MAVEN MADE words Bethany Frazier
BET H A NY F R A Z IER
Maven Made and its owner, Bethany Frazier, are distinctive. Bethany and her botanical-infused skincare and wellness brand abide by socially conscious business practices and philosophies such as organic, vegan, and ethically sourced ingredients; that is not so uncommon. What makes them less mainstream is their unapologetic public stance on issues fueling today’s highlycharged political and social climate. Bethany shares her personal insight on the balance of business and intersectional advocacy. If you follow Maven Made on social media, you might have noticed a shift within the past year. I joke that going vegan last August was the gateway drug to a personal awakening that I wasn’t expecting. This shift has seeped into how I use my voice, how I make business decisions, and how I use social media. I’m continually working to find a responsible balance to start conversations around topics like cultural appropriation, body image, self-worth, or white privilege and also posting about what I love to do: make natural wellness products. For me, constantly posting about natural skincare and the product line is exhausting, and too onedimensional. Although I’m part of the skincare and wellness industry, I refuse to uphold Maven Made’s image solely as an effortless, privileged “indie skincare” brand. For me, it’s a dangerous standard to set. I’ve witnessed much elitism, shame, colonialism, and glorification around the natural wellness movement. Often, I notice a small drop in followers after I post something centered around non-Maven Made content. Many people don’t want to see a conversation around social justice or intersectional feminism from a skincare Instagram account, but some do. I’ve even listed “queer and woman owned” on the backs of product labels. I know Maven Made isn’t going be liked by everyone, and I’m okay with that.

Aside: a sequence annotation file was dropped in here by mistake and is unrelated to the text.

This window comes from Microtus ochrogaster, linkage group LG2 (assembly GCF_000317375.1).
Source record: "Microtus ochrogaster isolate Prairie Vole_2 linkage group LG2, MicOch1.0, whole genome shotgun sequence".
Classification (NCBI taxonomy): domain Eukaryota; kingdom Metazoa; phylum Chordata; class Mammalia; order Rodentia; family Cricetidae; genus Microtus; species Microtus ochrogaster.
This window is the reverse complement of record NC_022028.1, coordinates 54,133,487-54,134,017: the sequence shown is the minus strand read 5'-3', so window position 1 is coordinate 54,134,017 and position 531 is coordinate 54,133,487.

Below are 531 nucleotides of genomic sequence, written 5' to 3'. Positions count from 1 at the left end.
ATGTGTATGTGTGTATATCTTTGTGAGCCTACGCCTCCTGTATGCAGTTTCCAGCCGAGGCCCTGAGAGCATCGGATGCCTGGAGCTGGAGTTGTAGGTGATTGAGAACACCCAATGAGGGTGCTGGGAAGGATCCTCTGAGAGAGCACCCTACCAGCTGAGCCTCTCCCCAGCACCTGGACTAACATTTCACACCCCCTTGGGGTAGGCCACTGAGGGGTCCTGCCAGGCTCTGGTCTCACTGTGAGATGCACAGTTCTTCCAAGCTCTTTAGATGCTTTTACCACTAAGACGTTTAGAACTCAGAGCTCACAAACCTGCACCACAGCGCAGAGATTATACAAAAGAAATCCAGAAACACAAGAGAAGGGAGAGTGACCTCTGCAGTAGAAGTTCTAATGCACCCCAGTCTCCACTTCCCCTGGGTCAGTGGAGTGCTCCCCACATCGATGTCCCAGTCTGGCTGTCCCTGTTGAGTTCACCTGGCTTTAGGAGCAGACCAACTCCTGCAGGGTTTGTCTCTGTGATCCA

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Establishing boundaries for who I work with, where my products are sold, and what events I participate in is a form of holding myself accountable to what this business stands for. Growing up, I wasn’t really encouraged to create boundaries and to say no, but I’m unlearning this conditioning. No matter how uncomfortable sticking to (or even redefining) boundaries has been, I’m becoming more in alignment with myself—and that’s everything. Through this shift, the authentic and vulnerable conversations I’ve had with other people is a reminder that I’m doing something right, something real. From a business standpoint, it makes sense to worry if this transparency has affected Maven Made’s sales. I don’t think so. In fact, this year I was finally able to leave my full-time job, and sales have increased. I know this is my story; this is my journey, and what works for me won’t work for everyone. I’m still trying to figure it out. I think that’s one of the most beautiful things I can do as a small business owner: to be honest, and to find where you can connect who you are with what you do.
@mavenmaderva · mavenmaderva.com 31